Flash flood alert in the UK: Here are the areas affected and how to prepare

As flash floods turn British roads into rivers, it's important to stay safe.

Flash flood alert: ‘Be ready’ to flee
© Feldhaar Christian / EyeEm
Flash flood alert: ‘Be ready’ to flee

From heat waves to quite literal waves, British weather sure is making headlines. The MET Office issued yellow thunderstorm warnings yesterday in England and Wales, with the South of England still at risk today.

Discover our latest podcast

John Curtin, executive director of operations at the Environment Agency called the weather paradox a ‘twilight zone of having both flood and draught warnings’, in The Guardian.

Think the floods will help with draught? Think again. Dry spells cause soil to solidify into a concrete-like state, meaning it is useless to soak up excessive amounts water. The surface runoff will, however, pose a danger to many people and properties across the country.

A ‘danger to life’

In addition to causing travel disruptionsand potential power cuts, the MET Office warned that the downpours could cause a ‘danger to life’ if caught in fast-flowing water.

Flash flood alert: ‘Be ready’ to flee Chris McLoughlin

Thousandsof properties across the UK have already been affected, and over 3 million homes are susceptible to damage in England alone, estimates the Environment Agency.

The areas at highest risk are Cornwall, Devon, and Somerset, which were given an amber thunderstorm alert today. South London, Surrey, Derbyshire, Nottinghamshire, Leicestershire and Norfolk received yellow thunderstorm alerts.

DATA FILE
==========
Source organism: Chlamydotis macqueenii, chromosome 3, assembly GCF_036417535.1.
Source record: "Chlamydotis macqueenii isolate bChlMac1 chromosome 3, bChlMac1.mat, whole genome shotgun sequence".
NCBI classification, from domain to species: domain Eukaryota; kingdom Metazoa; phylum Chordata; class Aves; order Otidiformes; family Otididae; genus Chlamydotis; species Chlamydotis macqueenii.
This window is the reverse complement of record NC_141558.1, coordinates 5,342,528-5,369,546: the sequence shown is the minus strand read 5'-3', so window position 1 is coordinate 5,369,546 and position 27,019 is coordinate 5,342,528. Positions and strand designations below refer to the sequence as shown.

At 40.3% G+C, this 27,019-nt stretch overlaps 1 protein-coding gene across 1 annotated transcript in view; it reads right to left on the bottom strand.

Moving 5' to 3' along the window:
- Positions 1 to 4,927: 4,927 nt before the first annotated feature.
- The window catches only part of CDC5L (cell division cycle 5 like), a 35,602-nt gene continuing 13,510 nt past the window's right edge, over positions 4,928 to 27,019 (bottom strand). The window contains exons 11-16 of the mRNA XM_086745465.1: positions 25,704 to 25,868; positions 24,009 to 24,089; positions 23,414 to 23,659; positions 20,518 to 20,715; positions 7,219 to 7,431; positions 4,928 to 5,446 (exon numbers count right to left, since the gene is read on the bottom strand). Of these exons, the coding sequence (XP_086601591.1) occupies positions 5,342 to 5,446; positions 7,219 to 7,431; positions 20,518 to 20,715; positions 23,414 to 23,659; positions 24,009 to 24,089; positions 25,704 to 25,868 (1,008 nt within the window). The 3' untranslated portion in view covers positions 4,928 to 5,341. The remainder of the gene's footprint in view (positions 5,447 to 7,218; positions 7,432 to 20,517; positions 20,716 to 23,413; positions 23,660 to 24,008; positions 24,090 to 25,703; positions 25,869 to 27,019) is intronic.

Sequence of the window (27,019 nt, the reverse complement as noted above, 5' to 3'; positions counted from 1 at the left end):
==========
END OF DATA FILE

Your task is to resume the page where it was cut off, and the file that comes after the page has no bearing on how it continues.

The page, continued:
How to prepare if you’re affected

If you’re in an affected area, do not drive. According to the Environment Agency’s flood duty manager, Stefan Laeger:

We urge people not to drive though flood water - it is often deeper than it looks and just 30cm of flowing water is enough to float your car.

Forecasters also recommend storing your valuable items and important documents in high places if you reside in a low-lying home. Even better? Pack a ‘grab bag’ in case of evacuation. According to The Scottish Sun, residents in affected areas have been told to 'be ready' to leave at any time.

As the showers start to subside, the best thing you can do is stay informed and follow MET Office advice. Stay safe!

Read more:

Potential heatwaves predicted this summer, here's what you need to know

Storm Franklin: Why are there so many storms in the UK right now?

Sahara dust storm: Here's how it can affect your health and how you can protect yourself

Flood alerts set as storms hit the UK - find out how your area will be affected Flood alerts set as storms hit the UK - find out how your area will be affected